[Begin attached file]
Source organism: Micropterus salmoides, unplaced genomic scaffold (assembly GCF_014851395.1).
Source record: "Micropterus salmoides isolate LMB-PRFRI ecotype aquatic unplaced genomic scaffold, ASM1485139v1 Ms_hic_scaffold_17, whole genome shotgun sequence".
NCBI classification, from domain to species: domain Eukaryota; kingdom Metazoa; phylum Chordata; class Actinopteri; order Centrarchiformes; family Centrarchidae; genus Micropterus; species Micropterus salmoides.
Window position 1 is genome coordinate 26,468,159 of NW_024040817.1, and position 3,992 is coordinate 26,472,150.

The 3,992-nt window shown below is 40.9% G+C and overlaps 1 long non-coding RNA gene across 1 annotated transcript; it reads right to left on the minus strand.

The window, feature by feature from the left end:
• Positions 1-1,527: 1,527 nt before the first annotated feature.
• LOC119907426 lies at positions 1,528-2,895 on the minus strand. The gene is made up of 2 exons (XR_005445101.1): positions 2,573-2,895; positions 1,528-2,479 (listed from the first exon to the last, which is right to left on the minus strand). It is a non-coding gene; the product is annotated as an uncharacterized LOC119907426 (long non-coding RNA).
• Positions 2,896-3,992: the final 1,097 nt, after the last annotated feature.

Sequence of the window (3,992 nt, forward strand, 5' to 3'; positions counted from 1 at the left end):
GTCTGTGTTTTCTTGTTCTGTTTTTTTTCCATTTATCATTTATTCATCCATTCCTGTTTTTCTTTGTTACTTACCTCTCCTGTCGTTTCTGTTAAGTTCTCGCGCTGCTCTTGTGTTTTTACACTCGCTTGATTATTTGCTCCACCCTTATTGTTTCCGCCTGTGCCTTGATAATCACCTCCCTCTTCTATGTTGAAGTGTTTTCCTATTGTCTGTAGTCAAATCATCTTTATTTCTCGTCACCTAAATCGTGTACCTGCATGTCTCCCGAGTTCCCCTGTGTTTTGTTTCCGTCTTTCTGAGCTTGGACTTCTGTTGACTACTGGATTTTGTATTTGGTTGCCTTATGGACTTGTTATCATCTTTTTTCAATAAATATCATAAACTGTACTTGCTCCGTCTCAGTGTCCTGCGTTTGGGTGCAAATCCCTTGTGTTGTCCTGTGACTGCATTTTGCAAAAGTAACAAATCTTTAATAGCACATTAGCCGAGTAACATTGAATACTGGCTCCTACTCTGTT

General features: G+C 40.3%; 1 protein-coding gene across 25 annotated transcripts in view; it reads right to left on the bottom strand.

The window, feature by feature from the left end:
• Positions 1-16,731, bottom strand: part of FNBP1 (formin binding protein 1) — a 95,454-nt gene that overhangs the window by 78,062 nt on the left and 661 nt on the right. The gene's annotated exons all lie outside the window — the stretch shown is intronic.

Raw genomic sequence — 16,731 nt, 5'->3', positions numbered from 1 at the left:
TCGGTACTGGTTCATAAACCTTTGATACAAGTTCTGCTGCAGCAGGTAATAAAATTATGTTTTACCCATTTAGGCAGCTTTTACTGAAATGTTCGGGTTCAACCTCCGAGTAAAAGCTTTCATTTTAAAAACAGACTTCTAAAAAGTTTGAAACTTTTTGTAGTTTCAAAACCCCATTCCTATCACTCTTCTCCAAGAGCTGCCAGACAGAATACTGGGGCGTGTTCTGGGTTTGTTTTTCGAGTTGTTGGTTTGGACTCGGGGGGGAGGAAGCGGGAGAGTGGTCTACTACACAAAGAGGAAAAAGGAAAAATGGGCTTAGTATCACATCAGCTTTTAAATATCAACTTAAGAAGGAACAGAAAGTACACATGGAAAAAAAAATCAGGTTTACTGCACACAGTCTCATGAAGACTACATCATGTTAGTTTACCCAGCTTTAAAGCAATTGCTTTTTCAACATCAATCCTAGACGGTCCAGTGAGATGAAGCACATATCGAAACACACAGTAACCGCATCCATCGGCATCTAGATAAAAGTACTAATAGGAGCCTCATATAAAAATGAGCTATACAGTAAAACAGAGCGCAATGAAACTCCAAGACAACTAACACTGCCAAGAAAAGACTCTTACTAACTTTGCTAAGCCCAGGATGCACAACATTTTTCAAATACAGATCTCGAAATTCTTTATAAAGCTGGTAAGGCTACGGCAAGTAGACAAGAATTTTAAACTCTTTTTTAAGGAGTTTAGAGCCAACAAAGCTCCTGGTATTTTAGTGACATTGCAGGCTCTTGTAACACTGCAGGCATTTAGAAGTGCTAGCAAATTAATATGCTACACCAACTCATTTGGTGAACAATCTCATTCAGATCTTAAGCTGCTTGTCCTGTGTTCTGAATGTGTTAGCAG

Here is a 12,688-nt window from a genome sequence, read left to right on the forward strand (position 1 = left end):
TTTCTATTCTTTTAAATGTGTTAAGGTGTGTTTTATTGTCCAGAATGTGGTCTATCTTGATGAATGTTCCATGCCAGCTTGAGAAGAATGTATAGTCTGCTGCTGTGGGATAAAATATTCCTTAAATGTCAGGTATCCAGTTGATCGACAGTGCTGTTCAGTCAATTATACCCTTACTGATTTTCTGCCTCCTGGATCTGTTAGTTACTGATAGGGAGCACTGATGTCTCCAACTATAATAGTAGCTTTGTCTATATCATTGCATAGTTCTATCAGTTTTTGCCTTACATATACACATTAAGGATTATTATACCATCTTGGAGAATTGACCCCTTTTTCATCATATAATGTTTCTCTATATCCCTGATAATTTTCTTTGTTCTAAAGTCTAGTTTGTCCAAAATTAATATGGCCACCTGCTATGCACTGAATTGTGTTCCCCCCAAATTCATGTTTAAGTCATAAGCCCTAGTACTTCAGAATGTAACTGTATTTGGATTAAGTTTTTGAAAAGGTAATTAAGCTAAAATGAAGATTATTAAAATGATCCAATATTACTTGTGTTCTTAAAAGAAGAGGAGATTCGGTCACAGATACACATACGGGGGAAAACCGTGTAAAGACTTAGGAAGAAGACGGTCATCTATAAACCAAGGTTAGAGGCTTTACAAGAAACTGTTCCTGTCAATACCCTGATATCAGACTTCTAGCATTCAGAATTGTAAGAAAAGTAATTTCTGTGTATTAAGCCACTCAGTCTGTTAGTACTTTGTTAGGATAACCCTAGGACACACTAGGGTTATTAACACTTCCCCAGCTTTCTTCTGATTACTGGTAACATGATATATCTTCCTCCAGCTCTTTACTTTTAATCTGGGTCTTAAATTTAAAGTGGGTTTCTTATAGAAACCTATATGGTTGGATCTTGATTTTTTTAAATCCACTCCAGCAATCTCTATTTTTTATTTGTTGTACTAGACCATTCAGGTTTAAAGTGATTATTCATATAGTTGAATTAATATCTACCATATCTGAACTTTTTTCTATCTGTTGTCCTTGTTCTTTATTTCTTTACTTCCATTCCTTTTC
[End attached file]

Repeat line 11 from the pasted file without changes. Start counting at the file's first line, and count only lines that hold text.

GTCTGTGTTTTCTTGTTCTGTTTTTTTTCCATTTATCATTTATTCATCCATTCCTGTTTTTCTTTGTTACTTACCTCTCCTGTCGTTTCTGTTAAGTTCTCGCGCTGCTCTTGTGTTTTTACACTCGCTTGATTATTTGCTCCACCCTTATTGTTTCCGCCTGTGCCTTGATAATCACCTCCCTCTTCTATGTTGAAGTGTTTTCCTATTGTCTGTAGTCAAATCATCTTTATTTCTCGTCACCTAAATCGTGTACCTGCATGTCTCCCGAGTTCCCCTGTGTTTTGTTTCCGTCTTTCTGAGCTTGGACTTCTGTTGACTACTGGATTTTGTATTTGGTTGCCTTATGGACTTGTTATCATCTTTTTTCAATAAATATCATAAACTGTACTTGCTCCGTCTCAGTGTCCTGCGTTTGGGTGCAAATCCCTTGTGTTGTCCTGTGACTGCATTTTGCAAAAGTAACAAATCTTTAATAGCACATTAGCCGAGTAACATTGAATACTGGCTCCTACTCTGTT